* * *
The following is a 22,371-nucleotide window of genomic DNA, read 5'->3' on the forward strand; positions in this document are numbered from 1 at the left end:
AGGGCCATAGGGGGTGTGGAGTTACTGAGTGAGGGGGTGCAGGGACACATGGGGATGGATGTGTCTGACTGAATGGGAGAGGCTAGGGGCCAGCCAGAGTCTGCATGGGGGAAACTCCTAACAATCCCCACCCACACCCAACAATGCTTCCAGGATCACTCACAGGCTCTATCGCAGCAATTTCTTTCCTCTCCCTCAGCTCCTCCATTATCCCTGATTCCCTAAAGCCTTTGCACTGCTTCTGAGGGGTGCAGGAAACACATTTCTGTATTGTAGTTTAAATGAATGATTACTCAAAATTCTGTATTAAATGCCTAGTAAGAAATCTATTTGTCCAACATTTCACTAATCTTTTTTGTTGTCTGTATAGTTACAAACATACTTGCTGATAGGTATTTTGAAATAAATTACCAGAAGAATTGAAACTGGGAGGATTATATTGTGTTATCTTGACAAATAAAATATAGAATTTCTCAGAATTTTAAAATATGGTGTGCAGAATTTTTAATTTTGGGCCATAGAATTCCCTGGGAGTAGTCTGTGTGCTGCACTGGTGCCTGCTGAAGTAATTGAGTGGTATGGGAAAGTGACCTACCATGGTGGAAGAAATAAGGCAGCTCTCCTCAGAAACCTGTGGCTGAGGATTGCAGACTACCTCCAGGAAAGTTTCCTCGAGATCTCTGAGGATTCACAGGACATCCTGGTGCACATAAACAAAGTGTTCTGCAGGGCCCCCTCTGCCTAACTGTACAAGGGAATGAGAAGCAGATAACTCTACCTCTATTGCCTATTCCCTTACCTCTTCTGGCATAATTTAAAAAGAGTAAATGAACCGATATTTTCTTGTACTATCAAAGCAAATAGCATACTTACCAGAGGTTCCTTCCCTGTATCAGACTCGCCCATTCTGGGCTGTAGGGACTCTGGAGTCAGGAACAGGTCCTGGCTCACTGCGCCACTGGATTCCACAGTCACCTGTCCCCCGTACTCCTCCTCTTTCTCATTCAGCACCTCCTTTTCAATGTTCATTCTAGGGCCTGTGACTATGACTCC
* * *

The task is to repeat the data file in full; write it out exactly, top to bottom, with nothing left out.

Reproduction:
The following is a 22,371-nucleotide window of genomic DNA, read 5'->3' on the forward strand; positions in this document are numbered from 1 at the left end:
AGGGCCATAGGGGGTGTGGAGTTACTGAGTGAGGGGGTGCAGGGACACATGGGGATGGATGTGTCTGACTGAATGGGAGAGGCTAGGGGCCAGCCAGAGTCTGCATGGGGGAAACTCCTAACAATCCCCACCCACACCCAACAATGCTTCCAGGATCACTCACAGGCTCTATCGCAGCAATTTCTTTCCTCTCCCTCAGCTCCTCCATTATCCCTGATTCCCTAAAGCCTTTGCACTGCTTCTGAGGGGTGCAGGAAACACATTTCTGTATTGTAGTTTAAATGAATGATTACTCAAAATTCTGTATTAAATGCCTAGTAAGAAATCTATTTGTCCAACATTTCACTAATCTTTTTTGTTGTCTGTATAGTTACAAACATACTTGCTGATAGGTATTTTGAAATAAATTACCAGAAGAATTGAAACTGGGAGGATTATATTGTGTTATCTTGACAAATAAAATATAGAATTTCTCAGAATTTTAAAATATGGTGTGCAGAATTTTTAATTTTGGGCCATAGAATTCCCTGGGAGTAGTCTGTGTGCTGCACTGGTGCCTGCTGAAGTAATTGAGTGGTATGGGAAAGTGACCTACCATGGTGGAAGAAATAAGGCAGCTCTCCTCAGAAACCTGTGGCTGAGGATTGCAGACTACCTCCAGGAAAGTTTCCTCGAGATCTCTGAGGATTCACAGGACATCCTGGTGCACATAAACAAAGTGTTCTGCAGGGCCCCCTCTGCCTAACTGTACAAGGGAATGAGAAGCAGATAACTCTACCTCTATTGCCTATTCCCTTACCTCTTCTGGCATAATTTAAAAAGAGTAAATGAACCGATATTTTCTTGTACTATCAAAGCAAATAGCATACTTACCAGAGGTTCCTTCCCTGTATCAGACTCGCCCATTCTGGGCTGTAGGGACTCTGGAGTCAGGAACAGGTCCTGGCTCACTGCGCCACTGGATTCCACAGTCACCTGTCCCCCGTACTCCTCCTCTTTCTCATTCAGCACCTCCTTTTCAATGTTCATTCTAGGGCCTGTGACTATGACTCC